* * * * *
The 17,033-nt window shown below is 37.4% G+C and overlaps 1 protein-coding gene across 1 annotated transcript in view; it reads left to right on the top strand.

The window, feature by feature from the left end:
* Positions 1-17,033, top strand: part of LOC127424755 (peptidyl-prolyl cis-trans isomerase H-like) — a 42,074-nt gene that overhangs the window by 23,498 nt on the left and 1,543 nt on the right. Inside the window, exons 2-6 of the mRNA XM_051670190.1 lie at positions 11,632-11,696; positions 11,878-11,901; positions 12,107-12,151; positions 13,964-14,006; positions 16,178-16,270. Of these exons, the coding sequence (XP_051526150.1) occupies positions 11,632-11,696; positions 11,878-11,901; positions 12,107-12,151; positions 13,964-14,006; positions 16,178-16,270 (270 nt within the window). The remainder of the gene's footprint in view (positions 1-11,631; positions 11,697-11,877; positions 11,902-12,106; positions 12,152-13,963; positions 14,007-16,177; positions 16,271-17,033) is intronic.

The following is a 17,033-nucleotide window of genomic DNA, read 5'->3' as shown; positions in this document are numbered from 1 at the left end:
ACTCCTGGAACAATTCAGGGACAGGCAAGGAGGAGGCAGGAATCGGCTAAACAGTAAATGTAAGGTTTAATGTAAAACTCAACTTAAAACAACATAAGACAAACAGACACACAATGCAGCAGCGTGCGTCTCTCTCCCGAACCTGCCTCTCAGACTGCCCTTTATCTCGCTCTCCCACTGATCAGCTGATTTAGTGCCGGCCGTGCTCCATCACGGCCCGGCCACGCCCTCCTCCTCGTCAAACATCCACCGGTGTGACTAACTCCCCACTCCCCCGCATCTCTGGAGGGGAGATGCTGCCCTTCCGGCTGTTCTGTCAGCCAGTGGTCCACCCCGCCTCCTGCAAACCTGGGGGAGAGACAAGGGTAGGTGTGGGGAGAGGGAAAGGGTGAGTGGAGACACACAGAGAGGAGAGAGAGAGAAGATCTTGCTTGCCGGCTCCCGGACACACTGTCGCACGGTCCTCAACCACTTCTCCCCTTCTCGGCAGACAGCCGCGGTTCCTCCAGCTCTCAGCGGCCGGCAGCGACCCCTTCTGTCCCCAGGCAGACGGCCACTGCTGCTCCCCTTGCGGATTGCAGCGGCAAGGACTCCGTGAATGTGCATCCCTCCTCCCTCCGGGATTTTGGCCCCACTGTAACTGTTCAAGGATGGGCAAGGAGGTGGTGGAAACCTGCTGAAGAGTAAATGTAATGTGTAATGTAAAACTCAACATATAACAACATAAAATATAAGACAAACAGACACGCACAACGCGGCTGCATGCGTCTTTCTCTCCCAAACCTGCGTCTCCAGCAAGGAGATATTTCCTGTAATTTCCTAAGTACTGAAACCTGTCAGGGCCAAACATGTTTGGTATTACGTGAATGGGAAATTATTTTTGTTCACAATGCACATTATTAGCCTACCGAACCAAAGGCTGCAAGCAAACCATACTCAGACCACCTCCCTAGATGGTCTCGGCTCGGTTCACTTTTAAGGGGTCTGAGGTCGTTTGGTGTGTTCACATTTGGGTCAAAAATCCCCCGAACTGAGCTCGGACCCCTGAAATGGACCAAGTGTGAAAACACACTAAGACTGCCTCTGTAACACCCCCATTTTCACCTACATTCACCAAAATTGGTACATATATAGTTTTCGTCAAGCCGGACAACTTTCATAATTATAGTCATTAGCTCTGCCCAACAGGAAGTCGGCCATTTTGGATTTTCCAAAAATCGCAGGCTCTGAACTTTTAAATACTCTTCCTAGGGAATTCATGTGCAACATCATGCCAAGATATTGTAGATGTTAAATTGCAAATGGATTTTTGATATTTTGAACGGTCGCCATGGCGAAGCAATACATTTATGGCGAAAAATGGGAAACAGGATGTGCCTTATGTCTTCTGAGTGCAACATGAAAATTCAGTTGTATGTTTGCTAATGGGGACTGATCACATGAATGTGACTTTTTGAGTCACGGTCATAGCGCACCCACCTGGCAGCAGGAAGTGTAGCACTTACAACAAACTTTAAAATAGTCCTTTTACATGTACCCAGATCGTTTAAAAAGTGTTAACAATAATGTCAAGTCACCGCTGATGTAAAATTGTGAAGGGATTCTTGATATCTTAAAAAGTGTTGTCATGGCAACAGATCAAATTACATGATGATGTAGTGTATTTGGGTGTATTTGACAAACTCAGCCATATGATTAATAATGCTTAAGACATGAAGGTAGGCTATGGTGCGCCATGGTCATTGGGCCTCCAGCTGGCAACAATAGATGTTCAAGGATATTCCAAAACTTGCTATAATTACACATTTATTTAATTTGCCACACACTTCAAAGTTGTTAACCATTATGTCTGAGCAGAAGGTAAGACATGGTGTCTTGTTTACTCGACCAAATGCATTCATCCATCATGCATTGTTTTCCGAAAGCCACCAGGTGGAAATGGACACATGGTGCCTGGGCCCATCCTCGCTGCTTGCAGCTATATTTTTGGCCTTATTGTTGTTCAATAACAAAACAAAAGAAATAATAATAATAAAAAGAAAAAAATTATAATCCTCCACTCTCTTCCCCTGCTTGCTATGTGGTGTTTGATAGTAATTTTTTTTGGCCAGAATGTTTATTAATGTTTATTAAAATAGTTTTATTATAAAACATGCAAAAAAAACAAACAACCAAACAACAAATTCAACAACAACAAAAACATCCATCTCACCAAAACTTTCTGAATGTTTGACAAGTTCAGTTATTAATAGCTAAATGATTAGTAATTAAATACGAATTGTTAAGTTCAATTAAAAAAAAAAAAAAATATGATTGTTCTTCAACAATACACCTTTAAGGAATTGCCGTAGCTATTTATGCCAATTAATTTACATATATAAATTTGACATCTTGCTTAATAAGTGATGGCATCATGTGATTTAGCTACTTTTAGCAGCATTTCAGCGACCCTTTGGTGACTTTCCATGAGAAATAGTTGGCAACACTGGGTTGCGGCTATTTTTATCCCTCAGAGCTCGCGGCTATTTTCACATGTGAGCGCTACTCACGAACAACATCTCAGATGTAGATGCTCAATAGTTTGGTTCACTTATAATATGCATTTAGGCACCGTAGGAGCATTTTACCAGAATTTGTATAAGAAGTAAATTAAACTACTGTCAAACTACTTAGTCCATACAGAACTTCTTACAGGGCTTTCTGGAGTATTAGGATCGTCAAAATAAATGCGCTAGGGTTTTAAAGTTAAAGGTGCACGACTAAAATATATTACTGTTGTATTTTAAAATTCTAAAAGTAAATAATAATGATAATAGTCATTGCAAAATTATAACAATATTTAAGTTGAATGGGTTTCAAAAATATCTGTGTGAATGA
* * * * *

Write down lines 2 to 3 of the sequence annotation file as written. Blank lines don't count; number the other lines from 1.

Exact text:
The window, feature by feature from the left end:
* Positions 1-17,033, top strand: part of LOC127424755 (peptidyl-prolyl cis-trans isomerase H-like) — a 42,074-nt gene that overhangs the window by 23,498 nt on the left and 1,543 nt on the right. Inside the window, exons 2-6 of the mRNA XM_051670190.1 lie at positions 11,632-11,696; positions 11,878-11,901; positions 12,107-12,151; positions 13,964-14,006; positions 16,178-16,270. Of these exons, the coding sequence (XP_051526150.1) occupies positions 11,632-11,696; positions 11,878-11,901; positions 12,107-12,151; positions 13,964-14,006; positions 16,178-16,270 (270 nt within the window). The remainder of the gene's footprint in view (positions 1-11,631; positions 11,697-11,877; positions 11,902-12,106; positions 12,152-13,963; positions 14,007-16,177; positions 16,271-17,033) is intronic.